Our engine supports 3 types of animations: animations from code, sprite-sheet animations and skeletal animations. The idea of the first system is to allows programmers to define simple animations like changing a value over time.
Sprite-sheet animations are simple animations that show a different image every so many milliseconds. This type of animations allows artists to paint each frame of the animation to create super complex animations. But it also takes much more time to create smooth animations because an artists has to create a lot of different images to make the animation look smooth. This is where the third system comes in.
Skeletal animations are probably the most complex animations. With this system an artists creates a skeleton consisting of bones, attaches sprites to each bone and then animates the bones. Then the artist creates snapshots for the skeleton at certain moments in time and the system interpolates between these snapshots. Because of this interpolation the animation looks perfectly smooth.

In this 3 part blog I will elaborate on each of the systems. I will describe how they work and I will show you how we have supported our artists with the tools they require. I will start with the simplest system namely sprite-sheet animations, then I will continue with animations from code and last but not least I will describe skeletal animations.

Lets start by defining what a sprite is. In Computer Graphics, a sprite is a two dimensional image that is part of a larger whole. Sprites are used a lot, for instance for characters and items in the world. The entire game world probably exists of sprites.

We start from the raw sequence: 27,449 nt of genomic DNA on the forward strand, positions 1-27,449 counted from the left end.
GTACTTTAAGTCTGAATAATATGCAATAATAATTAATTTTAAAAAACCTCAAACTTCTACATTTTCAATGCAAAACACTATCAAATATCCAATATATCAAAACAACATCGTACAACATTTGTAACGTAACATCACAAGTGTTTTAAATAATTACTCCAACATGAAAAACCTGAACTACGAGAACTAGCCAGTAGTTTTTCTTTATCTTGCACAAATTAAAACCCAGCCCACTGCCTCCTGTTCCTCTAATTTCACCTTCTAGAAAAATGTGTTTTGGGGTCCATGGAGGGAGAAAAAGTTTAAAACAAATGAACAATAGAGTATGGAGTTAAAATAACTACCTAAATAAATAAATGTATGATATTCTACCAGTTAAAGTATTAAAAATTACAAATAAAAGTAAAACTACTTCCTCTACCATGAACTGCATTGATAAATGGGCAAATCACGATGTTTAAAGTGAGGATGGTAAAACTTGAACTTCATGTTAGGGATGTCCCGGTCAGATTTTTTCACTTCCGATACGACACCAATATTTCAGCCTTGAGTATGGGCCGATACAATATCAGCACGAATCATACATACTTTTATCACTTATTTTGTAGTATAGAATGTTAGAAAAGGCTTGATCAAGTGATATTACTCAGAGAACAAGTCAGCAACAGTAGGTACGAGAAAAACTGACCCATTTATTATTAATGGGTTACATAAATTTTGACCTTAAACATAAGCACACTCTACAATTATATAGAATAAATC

Lets take a simple example. Take this red box on the right. This is a simple object that is placed somewhere in the game world. Now lets say we want to animate the red box and use it in our engine. The animation we want is to turn this red box into a blue box as if paint is dripping on it. This is a typical example were sprite-sheets work great. A sprite-sheet contains multiple sprites that are all displayed in a specific order at a specific time. The sprite-sheet to turn the red box into a blue box is shown below.

We mostly use GIMP for drawing and with it creating an animation like this is very easy. The script found  here simply creates the sprite-sheet for you from the different layers in your file. All that is required is that you paint all the different frames seperatly and put them in to seperate layers.

The next step in creating an animation with sprite-sheets is to get the animation in game. However, before we can load the animation in the engine we have to specify when to show which frames of the sprite-sheet. We created a simple tool to do this. With this tool an artist can set a sequence of frames and the time a single frame is shown. It also shows a nice preview of the animation.

The tool creates an .anim file which our engine can load. With this file we can place the box anywhere we want in our game and we can animate it whenever we want. That’s really all there is to it. And here is the result.

The advantages of using sprite-sheets for animation is that you have a lot of freedom because you can really paint whatever you want. The disadvantages are that they take a lot of time to create, they take up much more memory compared to the other animation techniques I will describe and you often require a lot of frames to get a smooth animation. We did use them a LOT in lamapalooza, though.

Next time I will talk about animation from code which will be (a lot) more technical. I personally LOVE that system because of its flexibility and ease of use. Hell even sprite-sheet animations use that system.

See you next time!